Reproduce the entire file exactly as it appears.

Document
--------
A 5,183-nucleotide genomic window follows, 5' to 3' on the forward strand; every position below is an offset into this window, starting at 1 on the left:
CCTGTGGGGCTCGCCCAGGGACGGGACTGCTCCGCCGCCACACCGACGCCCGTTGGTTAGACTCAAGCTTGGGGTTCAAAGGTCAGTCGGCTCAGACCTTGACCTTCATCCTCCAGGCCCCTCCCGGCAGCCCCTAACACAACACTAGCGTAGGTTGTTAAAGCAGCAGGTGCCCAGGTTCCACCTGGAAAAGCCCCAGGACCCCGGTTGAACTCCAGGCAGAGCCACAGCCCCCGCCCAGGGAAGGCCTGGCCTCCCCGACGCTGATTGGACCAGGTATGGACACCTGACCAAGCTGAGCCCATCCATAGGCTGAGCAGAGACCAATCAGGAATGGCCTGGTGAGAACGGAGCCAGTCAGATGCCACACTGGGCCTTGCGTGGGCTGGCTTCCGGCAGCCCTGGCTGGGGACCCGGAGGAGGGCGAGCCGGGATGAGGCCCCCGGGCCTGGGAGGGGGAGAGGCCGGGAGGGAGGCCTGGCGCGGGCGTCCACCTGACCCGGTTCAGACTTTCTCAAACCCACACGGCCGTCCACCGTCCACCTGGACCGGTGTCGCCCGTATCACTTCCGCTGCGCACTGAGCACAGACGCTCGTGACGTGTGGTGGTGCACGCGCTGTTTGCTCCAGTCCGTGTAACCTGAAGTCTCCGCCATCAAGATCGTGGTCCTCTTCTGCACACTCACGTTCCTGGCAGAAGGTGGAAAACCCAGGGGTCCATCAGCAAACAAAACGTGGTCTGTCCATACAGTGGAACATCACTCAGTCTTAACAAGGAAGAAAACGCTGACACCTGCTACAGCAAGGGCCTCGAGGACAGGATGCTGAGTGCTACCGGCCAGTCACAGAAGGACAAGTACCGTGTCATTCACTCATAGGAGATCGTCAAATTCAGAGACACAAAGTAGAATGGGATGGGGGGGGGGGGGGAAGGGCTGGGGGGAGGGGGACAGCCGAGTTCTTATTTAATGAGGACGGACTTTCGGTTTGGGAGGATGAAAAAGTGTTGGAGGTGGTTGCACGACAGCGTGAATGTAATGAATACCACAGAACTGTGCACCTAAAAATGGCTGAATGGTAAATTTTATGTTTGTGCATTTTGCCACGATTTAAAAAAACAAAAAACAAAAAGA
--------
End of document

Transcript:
A 5,183-nucleotide genomic window follows, 5' to 3' on the forward strand; every position below is an offset into this window, starting at 1 on the left:
CCTGTGGGGCTCGCCCAGGGACGGGACTGCTCCGCCGCCACACCGACGCCCGTTGGTTAGACTCAAGCTTGGGGTTCAAAGGTCAGTCGGCTCAGACCTTGACCTTCATCCTCCAGGCCCCTCCCGGCAGCCCCTAACACAACACTAGCGTAGGTTGTTAAAGCAGCAGGTGCCCAGGTTCCACCTGGAAAAGCCCCAGGACCCCGGTTGAACTCCAGGCAGAGCCACAGCCCCCGCCCAGGGAAGGCCTGGCCTCCCCGACGCTGATTGGACCAGGTATGGACACCTGACCAAGCTGAGCCCATCCATAGGCTGAGCAGAGACCAATCAGGAATGGCCTGGTGAGAACGGAGCCAGTCAGATGCCACACTGGGCCTTGCGTGGGCTGGCTTCCGGCAGCCCTGGCTGGGGACCCGGAGGAGGGCGAGCCGGGATGAGGCCCCCGGGCCTGGGAGGGGGAGAGGCCGGGAGGGAGGCCTGGCGCGGGCGTCCACCTGACCCGGTTCAGACTTTCTCAAACCCACACGGCCGTCCACCGTCCACCTGGACCGGTGTCGCCCGTATCACTTCCGCTGCGCACTGAGCACAGACGCTCGTGACGTGTGGTGGTGCACGCGCTGTTTGCTCCAGTCCGTGTAACCTGAAGTCTCCGCCATCAAGATCGTGGTCCTCTTCTGCACACTCACGTTCCTGGCAGAAGGTGGAAAACCCAGGGGTCCATCAGCAAACAAAACGTGGTCTGTCCATACAGTGGAACATCACTCAGTCTTAACAAGGAAGAAAACGCTGACACCTGCTACAGCAAGGGCCTCGAGGACAGGATGCTGAGTGCTACCGGCCAGTCACAGAAGGACAAGTACCGTGTCATTCACTCATAGGAGATCGTCAAATTCAGAGACACAAAGTAGAATGGGATGGGGGGGGGGGGGGAAGGGCTGGGGGGAGGGGGACAGCCGAGTTCTTATTTAATGAGGACGGACTTTCGGTTTGGGAGGATGAAAAAGTGTTGGAGGTGGTTGCACGACAGCGTGAATGTAATGAATACCACAGAACTGTGCACCTAAAAATGGCTGAATGGTAAATTTTATGTTTGTGCATTTTGCCACGATTTAAAAAAACAAAAAACAAAAAGA